This is the first successful treatment of refractory celiac disease. Stay tuned for further developments regarding the use of stem cell infusions to treat refractory celiac disease.

Source:

Celiac.com welcomes your comments below (registration is NOT required).










Related Articles



4 Responses:

 
Adam Liebi
Rating: ratingfullratingfullratingfullratingfullratingfull Unrated
said this on
24 May 2016 6:15:42 PM PDT
Glad to know research is advancing in this arena. Good synopsis!

 
Matthew
Rating: ratingfullratingfullratingfullratingfullratingfull Unrated
said this on
24 May 2016 11:14:30 PM PDT
It appears this treatment requires collecting a patient's bone marrow.
I would like to make you aware of a company called Cynata (Cynata.com) and its unique Cymerus technology which addresses many of the complexities and challenges of manufacturing MSCs at commercial scale.
They can manufacture robust and consistent MSCs in an economically viable process – all under Good Manufacturing Practice requirements, providing a starting material with unlimited expansion potential, which means that they and their commercial partners can source all the cells you will ever need from a single blood donation.
I would encourage you to check them out.

 
Pippy
Rating: ratingfullratingfullratingfullratingfullratingfull Unrated
said this on
03 Jun 2016 11:13:40 PM PDT
Matthew, fascinating, thank you for sharing.

 
Fran LaChance
Rating: ratingfullratingfullratingfullratingfullratingfull Unrated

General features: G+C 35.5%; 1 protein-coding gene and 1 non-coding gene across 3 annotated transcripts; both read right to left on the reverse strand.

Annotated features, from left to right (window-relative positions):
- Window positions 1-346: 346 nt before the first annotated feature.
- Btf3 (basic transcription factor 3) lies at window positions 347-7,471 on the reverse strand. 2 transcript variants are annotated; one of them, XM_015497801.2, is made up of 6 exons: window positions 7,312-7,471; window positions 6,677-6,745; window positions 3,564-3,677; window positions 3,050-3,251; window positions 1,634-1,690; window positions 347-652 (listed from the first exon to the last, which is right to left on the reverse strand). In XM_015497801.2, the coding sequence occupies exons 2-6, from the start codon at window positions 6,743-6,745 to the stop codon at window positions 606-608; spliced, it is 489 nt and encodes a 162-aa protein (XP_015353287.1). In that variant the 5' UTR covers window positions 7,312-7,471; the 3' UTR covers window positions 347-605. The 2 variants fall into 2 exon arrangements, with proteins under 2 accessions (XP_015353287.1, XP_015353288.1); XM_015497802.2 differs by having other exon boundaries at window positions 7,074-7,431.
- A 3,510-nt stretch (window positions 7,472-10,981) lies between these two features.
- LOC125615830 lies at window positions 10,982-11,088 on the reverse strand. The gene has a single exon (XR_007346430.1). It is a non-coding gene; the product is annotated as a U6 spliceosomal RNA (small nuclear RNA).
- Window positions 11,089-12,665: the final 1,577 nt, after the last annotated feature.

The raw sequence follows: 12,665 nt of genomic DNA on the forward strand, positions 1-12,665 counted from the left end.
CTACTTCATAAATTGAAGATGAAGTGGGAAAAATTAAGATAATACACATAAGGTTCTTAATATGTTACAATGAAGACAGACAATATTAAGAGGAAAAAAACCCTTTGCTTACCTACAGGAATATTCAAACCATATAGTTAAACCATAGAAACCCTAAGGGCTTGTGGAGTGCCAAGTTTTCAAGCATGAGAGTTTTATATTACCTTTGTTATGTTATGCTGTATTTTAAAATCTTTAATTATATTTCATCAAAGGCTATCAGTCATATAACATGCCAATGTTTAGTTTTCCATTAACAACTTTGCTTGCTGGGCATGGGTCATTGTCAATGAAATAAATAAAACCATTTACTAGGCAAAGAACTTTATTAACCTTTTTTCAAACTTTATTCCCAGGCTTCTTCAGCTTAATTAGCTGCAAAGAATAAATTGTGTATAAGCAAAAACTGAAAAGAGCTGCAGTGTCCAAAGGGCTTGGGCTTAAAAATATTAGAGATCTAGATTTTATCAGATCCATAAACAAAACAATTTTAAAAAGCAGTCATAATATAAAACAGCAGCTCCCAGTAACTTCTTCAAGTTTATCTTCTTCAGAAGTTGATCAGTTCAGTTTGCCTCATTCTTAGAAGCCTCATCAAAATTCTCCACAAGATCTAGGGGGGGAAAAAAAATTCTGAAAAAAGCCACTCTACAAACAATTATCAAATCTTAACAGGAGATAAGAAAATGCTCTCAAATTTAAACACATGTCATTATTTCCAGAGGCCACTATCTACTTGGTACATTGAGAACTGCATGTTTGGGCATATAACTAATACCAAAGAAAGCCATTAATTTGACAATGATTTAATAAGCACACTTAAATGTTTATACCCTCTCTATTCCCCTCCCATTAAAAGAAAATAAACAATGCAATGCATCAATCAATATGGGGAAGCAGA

said this on
31 May 2016 3:39:49 AM PDT
Great research, great article! So necessary, for those of us who have ongoing issues with CD. Thanks, Jefferson!




Rate this article and leave a comment:
Rating: * Poor Excellent
Your Name *: Email (private) *:




In Celiac.com's Forum Now:


Welcome to the community here. I am not Catholic, but have been a member here for many years, and a moderator for ten. This topic comes up from time to time. I am Episcopalian, similar in most beliefs. Talk to your priest. In my church, receiving one form of communion is sufficient to m...

At first I thought it was an infected or clogged (with a stone) salivary gland, but after taking a gander at my tongue late this afternoon, I see it is a large aphthous ulcer on the right side of my tongue, and it hurts. Any micro-movement, even, seems to cause pain. Swallowing is no fun. Eating ...

Hi, I am new here and I was diagnosed about a year ago with NCGS. I am sensitive enough that I need my own toaster, my own jar of peanut butter, etc but I can drink the "de-glutened" beers that seem to bother some. I have accepted that I can never again eat anything or anywhere new without scou...

Great post!

I have very long hair, and I am ALWAYS moving it away from my mouth when eating, it ends up in my mouth a few strands at least once a day, And I brush it to the side with my hands at least once a hour......Gluten in a shampoo was a nightmare for CC issues, I know this cause the one I used to use ...